Students don’t want the hottest job in tech. That’s a big problem for businesses

The popularity of data science careers is plummeting amongst 16-21 year-olds, yet demand for data scientists and engineers has never been higher. For businesses trying to innovate, that spells trouble.

Data science just isn’t cool anymore – or so say the young people.

Image: Dmitry Kovalchuk/ Getty Images

Employers could be facing future shortages of skilled digital professionals as the popularity of data science tumbles amongst young people.

Less than half (49%) of 16-21-year-olds in the UK consider data science as a career option, according to a survey by analytics platform Exasol, despite young people possessing many skills that are ideal for careers in technology.

The research suggests that businesses and educators are alienating young people from the data science field because they’re not doing a good enough job of communicating the importance and application of data in easy-to-understand terms.

With demand for data scientists and engineers on the rise, organizations will find it increasingly difficult to innovate and stay competitive if they fail to encourage more people into these roles, said Peter Jackson, chief data and analytics officer at Exasol.

“Data-driven decision-making is increasing in popularity and is having a growing impact on profitability, lowering organizations’ operating costs and improving business resiliency, particularly as we begin to emerge from the pandemic,” Jackson told TechRepublic.

“If data science continues to drop in popularity among young people, businesses will be in danger of missing out on new ways to solve their data challenges.”

SEE: Hiring Kit: Video Game Designer (TechRepublic Premium)

Businesses today rely heavily on data to help them identify challenges, capitalize on opportunities and make decisions that can impact their bottom line. As a result, demand for data scientists and data engineers has more than tripled since 2013.

Yet Exasol found that these roles were rapidly losing popularity amongst younger generations, with researchers suggesting that the
terminology and technical jargon

associated with data science was too difficult for young people to understand.

“Young people are not familiar with jargon such as ‘data literacy’, ‘algorithm’, ‘machine learning’ or ‘big data’,” said Jackson, who said this demonstrated “a clear disconnect” between the language young people used and the language used by employers to advertise data careers.   

More than half (51%) of the 1,000 16–21-year-olds surveyed by Exasol were unfamiliar with the term ‘data literacy’, while 50% were unaware of what ‘big data’ was.

Researchers also found that young people may be unaware that they possess many of the skills and attributes applicable to jobs in data analysis, or that the skills they want to feature in their careers feature heavily in technical roles.

SEE:
Think twice before using metaphors to explain complex tech

(TechRepublic)

This includes communication (39%), decision-making (34%), problem-solving (33%), finding information (32%), asking questions (30%), telling stories (23%) and mathematics (20%). These were also in line with what respondents described as key characteristics of data scientists: mathematical, problem solving, analytical, intelligence and confidence.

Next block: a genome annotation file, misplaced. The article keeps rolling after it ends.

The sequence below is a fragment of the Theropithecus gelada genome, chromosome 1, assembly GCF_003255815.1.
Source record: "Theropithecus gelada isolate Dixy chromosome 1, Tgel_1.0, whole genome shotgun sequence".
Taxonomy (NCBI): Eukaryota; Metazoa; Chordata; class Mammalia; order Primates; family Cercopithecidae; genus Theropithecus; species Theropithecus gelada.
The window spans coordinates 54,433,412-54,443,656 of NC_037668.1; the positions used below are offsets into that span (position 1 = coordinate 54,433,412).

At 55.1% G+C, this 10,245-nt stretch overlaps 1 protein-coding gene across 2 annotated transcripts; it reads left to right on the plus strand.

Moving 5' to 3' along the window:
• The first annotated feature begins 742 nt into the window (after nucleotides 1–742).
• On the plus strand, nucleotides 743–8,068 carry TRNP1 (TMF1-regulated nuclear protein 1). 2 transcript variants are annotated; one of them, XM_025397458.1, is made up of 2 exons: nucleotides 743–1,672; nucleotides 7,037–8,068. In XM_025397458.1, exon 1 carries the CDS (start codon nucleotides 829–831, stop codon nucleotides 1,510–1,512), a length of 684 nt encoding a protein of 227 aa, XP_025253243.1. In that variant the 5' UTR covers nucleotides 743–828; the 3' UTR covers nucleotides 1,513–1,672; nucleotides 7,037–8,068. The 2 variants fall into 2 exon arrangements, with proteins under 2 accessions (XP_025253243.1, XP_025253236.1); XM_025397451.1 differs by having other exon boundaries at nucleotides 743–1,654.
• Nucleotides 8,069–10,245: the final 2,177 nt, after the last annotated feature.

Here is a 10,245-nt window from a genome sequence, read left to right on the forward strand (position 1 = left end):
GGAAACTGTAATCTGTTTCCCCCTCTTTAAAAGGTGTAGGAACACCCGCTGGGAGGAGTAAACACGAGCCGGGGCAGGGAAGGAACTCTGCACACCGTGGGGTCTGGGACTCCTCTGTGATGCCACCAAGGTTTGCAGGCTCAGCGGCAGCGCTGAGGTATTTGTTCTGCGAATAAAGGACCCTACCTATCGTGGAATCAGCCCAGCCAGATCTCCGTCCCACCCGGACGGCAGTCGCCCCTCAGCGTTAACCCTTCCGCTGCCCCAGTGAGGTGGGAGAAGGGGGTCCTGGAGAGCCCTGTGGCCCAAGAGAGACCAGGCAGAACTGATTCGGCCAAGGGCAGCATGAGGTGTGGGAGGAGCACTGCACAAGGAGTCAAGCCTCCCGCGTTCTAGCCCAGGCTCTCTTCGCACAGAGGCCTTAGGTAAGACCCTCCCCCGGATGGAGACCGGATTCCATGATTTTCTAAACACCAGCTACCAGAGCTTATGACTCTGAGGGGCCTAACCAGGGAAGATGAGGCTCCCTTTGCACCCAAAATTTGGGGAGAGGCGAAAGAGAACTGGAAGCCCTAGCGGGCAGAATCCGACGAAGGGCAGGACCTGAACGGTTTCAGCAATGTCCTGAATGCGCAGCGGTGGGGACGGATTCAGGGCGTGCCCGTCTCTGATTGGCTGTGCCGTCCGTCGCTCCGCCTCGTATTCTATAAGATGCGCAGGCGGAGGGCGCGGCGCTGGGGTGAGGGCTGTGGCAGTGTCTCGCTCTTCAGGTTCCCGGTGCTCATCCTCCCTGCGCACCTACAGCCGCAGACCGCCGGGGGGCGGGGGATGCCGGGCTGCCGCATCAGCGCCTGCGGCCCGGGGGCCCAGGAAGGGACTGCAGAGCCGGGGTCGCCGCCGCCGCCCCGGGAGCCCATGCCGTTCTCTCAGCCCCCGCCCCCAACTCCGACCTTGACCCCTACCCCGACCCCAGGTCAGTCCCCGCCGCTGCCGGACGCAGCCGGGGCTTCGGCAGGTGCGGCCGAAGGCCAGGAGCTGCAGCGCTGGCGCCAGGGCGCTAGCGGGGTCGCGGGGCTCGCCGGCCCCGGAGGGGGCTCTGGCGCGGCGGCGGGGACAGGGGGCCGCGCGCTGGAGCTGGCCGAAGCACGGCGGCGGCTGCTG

More work needs to be done when it comes to ‘selling’ data science careers to young people, said Jackson, who called on the data science industry to work with schools to develop a curriculum around data science concepts.

“When it comes to education, these youngsters recognize that the education system too needs to better prepare them, teaching them not only how to understand data, but also how to communicate it,” said Jackson.

He added: “We need to bring data to life to make it more appealing and ‘human’.”

The COVID-19 pandemic has accelerated change in the UK’s labor market, leading to a shift in the type of jobs available and the skills sought after by employers – with tech topping the list.

The skills shortage is already here

Exasol’s research comes in the same week that data from City & Guilds points towards
a growing tech skills gap in the UK.

According to the latest annual City & Guilds Skills Index, demand for digital and tech roles in the UK increased 21% from April 2020 to April 2021.

Despite this, more than half of businesses (56%) said they faced some kind of barrier to meeting their skills and talent needs, with 28% citing a mismatch between skills they needed and the skills students currently gained through education.

SEE: The future of work: Tools and strategies for the digital workplace (free PDF) (TechRepublic)

Programming and software skills were among the most in-demand skills for digital and tech roles, including programming language
Python

and cloud platforms
Amazon Web Services (AWS)

and
Microsoft Azure.

The fastest-growing role was cybersecurity technician, with job postings increasing by a massive 19,922% between April 2020 and April 2021.

Other in-demand tech roles were full-stack engineer (312%), cybersecurity engineers (292%), front-end software engineer (184%) and Azure architect (174%).

The report concluded that employers needed to better understand the skills they required to meet their talent and operational needs, while calling on educators to review the sorts of skills they taught students to better prepare them for a changing jobs market.

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